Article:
Even before the game starts the game proposes you a revolution – to set up the key mapping that works for you. Unheard of.

Right from the start, we encounter Hanbei the Undying – the training dummy of this world. He will become your best friend, mentor, and the ultimate pinata for all your moves. This was a radical change from the ruthless and unapologetic absurdity of Dark Souls’ lack of a tutorial. And it also serves a somewhat meta-narrative function – Hanbei can be interpreted as FromSoftware themselves, ready to withstand your blows, anger, and violent criticism, until you learn how to play their goddamned game.

Cherry Thompson expands on the topic of Sekiro’s accessibility in her IGN article.

These facts in themselves make the game accessible to a vastly bigger audience and only asks one thing from the player – learn. That is exactly what that reviewer didn’t want to do – when one gets hooked on the endless dopamine loops of the microtransaction-riddled pay2win spectacles, it requires a lot of willpower to adapt to an authentic gaming experience.

Time sink

For the above reasons, even grinding for money and loot is worthy of your time – it is fun, it allows you to hone your skills, just like a real shinobi would, and it is still a FromSoftware game directed by the genius Hidetaka Miyazaki – this world is worth exploring. It took me 30+ hours to know that there is a beautifully stylized map in the game.

Operating in different times of the Lone Wolf’s story we can discover what shaped his life and how he became a shinobi, and see how our actions, and especially defeats, influence the world – from immediate decisions like taking a bell from an old lady to the spread of dragon rot, you as a player and Sekiro both have to accept the price a shinobi has to pay to fulfill his duty and restore his honor. Every character, every vendor, every object, and our memories of them present a puzzle that forms the world of 16th century Japan that is riddled with political intrigue, monsters, and betrayals.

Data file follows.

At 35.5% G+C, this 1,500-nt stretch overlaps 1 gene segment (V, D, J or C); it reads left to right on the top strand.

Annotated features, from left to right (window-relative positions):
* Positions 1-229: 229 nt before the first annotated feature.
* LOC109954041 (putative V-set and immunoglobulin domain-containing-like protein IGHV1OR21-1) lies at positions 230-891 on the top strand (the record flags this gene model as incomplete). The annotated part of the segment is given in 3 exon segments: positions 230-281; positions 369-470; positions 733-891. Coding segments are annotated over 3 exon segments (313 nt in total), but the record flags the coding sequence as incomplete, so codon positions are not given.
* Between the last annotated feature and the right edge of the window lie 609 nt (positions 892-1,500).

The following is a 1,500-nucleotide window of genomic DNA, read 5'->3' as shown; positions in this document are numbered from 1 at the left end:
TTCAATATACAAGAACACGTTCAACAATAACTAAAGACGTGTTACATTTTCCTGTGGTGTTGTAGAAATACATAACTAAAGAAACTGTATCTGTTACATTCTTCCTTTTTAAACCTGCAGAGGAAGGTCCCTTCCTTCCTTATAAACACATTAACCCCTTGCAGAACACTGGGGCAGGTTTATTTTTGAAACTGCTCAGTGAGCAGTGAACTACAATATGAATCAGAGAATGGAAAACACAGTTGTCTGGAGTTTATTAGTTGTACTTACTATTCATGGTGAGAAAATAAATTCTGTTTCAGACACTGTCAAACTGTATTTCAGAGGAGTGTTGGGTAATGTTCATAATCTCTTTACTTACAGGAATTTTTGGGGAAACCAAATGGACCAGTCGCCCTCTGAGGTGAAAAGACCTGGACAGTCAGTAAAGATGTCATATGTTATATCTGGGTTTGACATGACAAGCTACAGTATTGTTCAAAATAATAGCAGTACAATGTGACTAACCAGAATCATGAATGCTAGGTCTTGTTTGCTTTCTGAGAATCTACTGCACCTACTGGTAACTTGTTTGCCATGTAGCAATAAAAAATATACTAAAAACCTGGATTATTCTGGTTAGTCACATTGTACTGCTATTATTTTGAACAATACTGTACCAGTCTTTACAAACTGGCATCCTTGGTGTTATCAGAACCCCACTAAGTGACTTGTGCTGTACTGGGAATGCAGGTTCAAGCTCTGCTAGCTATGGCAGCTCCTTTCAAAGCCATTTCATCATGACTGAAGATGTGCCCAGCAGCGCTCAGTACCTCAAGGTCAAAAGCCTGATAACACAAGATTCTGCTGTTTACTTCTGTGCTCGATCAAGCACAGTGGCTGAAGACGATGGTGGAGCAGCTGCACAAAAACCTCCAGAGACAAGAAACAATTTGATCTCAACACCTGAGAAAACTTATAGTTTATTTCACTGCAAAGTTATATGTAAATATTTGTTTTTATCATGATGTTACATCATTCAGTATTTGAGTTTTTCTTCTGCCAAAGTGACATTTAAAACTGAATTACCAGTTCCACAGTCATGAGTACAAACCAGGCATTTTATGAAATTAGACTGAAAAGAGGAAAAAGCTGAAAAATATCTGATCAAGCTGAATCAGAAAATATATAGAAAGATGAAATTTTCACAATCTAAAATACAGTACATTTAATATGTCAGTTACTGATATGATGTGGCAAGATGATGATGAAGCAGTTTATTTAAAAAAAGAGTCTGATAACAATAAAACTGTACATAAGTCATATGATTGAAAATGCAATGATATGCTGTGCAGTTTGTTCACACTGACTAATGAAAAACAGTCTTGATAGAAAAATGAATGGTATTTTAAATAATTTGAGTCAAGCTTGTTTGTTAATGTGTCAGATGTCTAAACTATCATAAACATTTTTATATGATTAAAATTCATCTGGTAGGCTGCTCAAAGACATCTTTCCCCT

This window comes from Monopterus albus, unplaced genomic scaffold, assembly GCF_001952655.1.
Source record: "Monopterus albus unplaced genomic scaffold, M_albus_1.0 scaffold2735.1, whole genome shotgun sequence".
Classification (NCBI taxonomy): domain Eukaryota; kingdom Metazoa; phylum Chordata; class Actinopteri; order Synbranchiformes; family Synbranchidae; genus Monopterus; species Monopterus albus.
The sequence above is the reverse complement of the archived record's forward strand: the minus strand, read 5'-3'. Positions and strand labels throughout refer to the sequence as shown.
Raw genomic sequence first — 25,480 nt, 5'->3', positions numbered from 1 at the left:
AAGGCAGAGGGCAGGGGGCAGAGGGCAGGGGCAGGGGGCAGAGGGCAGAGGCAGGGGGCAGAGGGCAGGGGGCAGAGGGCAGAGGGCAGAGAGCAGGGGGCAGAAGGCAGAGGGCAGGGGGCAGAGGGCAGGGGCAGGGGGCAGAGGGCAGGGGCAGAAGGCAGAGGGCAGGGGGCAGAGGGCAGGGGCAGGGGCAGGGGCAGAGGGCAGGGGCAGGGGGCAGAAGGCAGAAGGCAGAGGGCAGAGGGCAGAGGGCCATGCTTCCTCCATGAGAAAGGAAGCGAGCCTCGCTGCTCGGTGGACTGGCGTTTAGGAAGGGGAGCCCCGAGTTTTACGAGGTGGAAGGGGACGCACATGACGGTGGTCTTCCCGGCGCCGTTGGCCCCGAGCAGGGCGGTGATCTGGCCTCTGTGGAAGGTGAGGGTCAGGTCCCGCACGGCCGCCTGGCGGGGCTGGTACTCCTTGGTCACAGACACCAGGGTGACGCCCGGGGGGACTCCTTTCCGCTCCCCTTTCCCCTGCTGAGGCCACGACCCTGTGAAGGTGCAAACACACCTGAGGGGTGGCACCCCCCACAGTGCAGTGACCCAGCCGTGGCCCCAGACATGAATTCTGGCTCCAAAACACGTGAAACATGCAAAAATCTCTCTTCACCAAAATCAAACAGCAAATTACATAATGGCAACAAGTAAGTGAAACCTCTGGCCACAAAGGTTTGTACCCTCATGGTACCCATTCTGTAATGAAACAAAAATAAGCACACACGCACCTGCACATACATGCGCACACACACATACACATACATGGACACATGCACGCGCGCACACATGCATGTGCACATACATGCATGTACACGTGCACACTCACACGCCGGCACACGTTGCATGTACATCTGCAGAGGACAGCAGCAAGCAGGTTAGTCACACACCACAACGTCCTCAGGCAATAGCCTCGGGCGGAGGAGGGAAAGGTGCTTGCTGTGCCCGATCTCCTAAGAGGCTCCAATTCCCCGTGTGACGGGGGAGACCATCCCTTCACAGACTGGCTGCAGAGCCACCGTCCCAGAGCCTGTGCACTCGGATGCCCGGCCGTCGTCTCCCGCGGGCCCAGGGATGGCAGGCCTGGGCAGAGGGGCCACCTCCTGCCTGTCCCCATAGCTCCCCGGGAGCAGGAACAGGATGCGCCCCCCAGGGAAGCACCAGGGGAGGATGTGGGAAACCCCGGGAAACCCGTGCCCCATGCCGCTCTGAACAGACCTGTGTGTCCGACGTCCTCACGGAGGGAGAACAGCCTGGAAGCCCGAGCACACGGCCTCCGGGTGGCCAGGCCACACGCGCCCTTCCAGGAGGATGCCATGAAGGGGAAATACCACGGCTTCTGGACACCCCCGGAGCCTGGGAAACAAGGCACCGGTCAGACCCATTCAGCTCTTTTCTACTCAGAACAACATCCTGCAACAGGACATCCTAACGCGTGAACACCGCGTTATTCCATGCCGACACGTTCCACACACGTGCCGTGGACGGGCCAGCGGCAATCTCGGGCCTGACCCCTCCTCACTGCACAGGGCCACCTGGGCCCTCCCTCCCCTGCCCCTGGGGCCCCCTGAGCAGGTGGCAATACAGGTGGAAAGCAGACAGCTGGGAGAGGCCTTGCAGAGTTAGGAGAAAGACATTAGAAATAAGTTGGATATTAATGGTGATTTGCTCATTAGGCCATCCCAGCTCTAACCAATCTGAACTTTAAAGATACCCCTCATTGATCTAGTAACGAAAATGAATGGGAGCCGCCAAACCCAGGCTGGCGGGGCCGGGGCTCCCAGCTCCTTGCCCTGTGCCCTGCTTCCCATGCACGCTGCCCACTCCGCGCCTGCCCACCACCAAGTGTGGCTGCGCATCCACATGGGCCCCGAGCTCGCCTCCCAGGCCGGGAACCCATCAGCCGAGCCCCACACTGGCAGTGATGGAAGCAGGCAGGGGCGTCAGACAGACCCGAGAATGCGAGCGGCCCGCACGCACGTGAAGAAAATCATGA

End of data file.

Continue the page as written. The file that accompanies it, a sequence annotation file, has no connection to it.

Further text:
Sekiro is a place and a character worth spending hundreds of hours with. Because as much time as it requires to learn and master, this game rewards you like no other before.

Is it significant?

In a world where every game is getting a battle royal mode and microtransactions are the bane of a gamer’s existence, Sekiro: Shadows Die Twice is a breath of fresh air. It asks of you to learn something new – no previous experience of slashers or RPGs would be helpful (maybe Just Cause could help you a bit, but not much). In return, it takes you on a tragic adventure of predetermination, betrayal, and lots and lots of swordfights.

Just like before, the only way to really lose for you and the Lone Wolf would not be death, for shadows dies at least twice. The real defeat would be to give up. And that is something Sekiro and we the players are taught not to do no matter how insurmountable the challenge seems – no wall is tall enough, no Ape is angry enough, no tragedy is heartbreaking enough to stop us. That is the weirdly positive comfort that FromSoftware is preaching, and it seems like they are right.

By Alex Khlopenko